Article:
I do think the responses from academics were interesting, though.  These include Daniel Willingham, who writes that communicating applications of research isn't the job of most professors and should often be left to others with different skill sets; Corey Robin, who writes that quite a few Professors blog and write in the popular press and that many grad students aspire to do so, echoing Erik Voeten, who runs down a list of ways in which different Professors communicate with the public.

I think these are all fair points.  Not all faculty need to be out in the public sphere, and pure academic research certainly has value.  But, again, none address the degree to which faculty are actively discouraged from communicating with the public.  The fact that some people do so anyway doesn't change that fact.  Nor does the fact that many grad students want to communicate with the public, since the problem here isn't lack of desire but, rather, lack of opportunity.

And I think the argument that there are outlets within academia to communicate is rather shaky.  Voeten, for example, points to the journal Perspectives on Politics as the new vehicle for Political scientists to communicate with the public (which Kristof omits), so I decided to check it out.  Here's an excerpt from the first abstract I read from the current issue:

In an effort to bring empirical clarity and epistemological standards to what has been a deeply-charged, partisan, and frequently anecdotal debate, we use multiple specialized regression approaches to examine factors associated with both the proposal and adoption of restrictive voter access legislation from 2006–2011 . . . Further, we situate these policies within developments in social welfare and criminal justice policy that collectively reduce electoral access among the socially marginalized.

Sorry, but that's academic-speak.  That is not how one communicates with the public.  People don't say "empirical clarity" or "multiple specialized regression approaches" or "situate these policies within" in everyday life.  So I remain unconvinced that many journals speak directly to the public.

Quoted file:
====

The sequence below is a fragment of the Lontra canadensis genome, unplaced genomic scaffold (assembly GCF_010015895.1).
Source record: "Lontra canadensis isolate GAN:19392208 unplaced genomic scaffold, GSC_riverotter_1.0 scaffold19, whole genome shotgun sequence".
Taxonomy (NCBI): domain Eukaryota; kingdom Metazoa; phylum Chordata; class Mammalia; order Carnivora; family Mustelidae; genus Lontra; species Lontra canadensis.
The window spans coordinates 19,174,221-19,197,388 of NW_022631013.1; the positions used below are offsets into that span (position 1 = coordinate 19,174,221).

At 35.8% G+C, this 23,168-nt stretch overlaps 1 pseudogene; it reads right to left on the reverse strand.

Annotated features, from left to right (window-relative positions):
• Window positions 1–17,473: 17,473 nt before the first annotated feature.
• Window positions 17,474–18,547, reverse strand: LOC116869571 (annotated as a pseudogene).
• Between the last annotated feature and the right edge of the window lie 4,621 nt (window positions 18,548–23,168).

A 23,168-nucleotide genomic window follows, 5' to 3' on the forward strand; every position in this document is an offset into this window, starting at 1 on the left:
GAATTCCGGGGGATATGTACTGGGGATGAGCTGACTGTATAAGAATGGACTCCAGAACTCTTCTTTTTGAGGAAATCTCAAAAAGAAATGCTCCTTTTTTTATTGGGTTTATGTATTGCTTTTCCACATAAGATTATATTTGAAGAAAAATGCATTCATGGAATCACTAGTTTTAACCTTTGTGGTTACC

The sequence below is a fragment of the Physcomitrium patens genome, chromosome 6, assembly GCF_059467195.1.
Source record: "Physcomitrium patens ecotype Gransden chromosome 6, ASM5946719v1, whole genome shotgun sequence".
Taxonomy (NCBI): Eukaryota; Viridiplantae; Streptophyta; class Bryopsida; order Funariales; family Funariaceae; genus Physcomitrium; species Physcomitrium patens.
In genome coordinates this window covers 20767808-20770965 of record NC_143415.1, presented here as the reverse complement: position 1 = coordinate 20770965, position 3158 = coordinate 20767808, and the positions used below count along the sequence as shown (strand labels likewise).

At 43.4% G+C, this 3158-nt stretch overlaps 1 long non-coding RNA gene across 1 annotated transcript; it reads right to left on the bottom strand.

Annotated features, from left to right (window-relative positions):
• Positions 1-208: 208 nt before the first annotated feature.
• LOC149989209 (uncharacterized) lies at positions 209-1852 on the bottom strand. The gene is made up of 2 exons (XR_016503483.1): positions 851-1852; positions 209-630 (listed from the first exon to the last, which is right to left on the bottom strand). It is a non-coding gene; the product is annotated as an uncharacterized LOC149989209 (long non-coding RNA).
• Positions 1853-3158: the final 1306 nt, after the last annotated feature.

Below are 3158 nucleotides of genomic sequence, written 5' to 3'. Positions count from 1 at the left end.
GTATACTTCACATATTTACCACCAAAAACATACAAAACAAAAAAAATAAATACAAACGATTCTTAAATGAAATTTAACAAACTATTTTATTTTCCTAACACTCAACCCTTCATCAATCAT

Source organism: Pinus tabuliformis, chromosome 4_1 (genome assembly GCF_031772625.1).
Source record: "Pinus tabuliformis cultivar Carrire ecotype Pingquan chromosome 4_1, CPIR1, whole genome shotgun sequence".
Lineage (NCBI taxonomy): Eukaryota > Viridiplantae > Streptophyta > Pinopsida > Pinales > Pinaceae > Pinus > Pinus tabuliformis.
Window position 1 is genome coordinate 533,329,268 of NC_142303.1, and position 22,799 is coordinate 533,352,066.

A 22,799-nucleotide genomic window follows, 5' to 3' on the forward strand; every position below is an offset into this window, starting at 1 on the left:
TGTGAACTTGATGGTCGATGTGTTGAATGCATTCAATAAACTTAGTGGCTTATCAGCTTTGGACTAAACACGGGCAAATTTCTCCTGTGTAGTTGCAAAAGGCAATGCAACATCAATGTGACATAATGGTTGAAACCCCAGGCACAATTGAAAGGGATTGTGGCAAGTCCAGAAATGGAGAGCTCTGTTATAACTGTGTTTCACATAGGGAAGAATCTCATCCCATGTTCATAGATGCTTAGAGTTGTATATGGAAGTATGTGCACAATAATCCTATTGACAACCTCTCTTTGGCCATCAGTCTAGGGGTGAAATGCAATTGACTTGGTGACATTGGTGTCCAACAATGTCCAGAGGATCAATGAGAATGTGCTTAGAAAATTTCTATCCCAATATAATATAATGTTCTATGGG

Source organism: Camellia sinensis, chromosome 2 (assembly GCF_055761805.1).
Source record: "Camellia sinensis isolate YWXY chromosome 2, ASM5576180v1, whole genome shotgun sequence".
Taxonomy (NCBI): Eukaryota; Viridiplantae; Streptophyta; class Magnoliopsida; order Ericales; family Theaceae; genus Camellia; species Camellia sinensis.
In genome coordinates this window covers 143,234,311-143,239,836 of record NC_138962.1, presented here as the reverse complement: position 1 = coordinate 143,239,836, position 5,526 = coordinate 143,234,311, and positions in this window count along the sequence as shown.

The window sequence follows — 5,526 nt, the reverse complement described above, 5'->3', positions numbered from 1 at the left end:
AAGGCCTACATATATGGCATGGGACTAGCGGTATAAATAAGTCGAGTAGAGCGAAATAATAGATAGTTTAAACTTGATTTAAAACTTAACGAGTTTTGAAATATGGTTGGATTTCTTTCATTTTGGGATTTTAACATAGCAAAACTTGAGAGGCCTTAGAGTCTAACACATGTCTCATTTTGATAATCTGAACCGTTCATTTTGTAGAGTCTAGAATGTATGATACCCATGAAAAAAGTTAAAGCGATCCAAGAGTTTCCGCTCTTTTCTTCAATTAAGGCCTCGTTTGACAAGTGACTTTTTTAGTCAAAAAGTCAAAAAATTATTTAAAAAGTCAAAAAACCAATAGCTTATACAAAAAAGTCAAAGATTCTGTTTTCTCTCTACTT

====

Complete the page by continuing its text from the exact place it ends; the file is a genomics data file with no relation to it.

Or maybe this just proves Willingham right: many Profs simply don't have the skills to communicate with the public.  I have to admit, though, that his argument just brings to mind the scene in Office Space where Tom Smykowski explains that the company needs his people skills to communicate between the engineers and the customers:

All kidding aside, though, I think the issue merits serious consideration by everybody involved in academia.  All can (I hope) agree that more research needs to be translated to practice, but this could happen in any number of ways.  Maybe academic journals should publish more readable (i.e. ~10 page jargon-free) essays for the public to read.  Maybe public outreach should count in tenure reviews.  Maybe some Professors should be classified as "public intellectuals" and have different expectations.  Or we could try any number of other ideas.  But I don't think that denying the problem exists will get us anywhere.

Ultimately, we need to find a way to make it okay for people to be public intellectuals if they wish to do so.

Tuesday, February 18, 2014

The Two Camps in Education Reform

My one-time classmate, Morgan Polikoff -- now an Assistant Professor at USC -- weighs in today with his first blog post on why he's optimistic about American students' performance.  All in all, it's a good start -- I think he makes a lot of good points and I'm definitely intrigued to see where he goes from here.

But . . .

There's just one little thing that really bothers me about the post.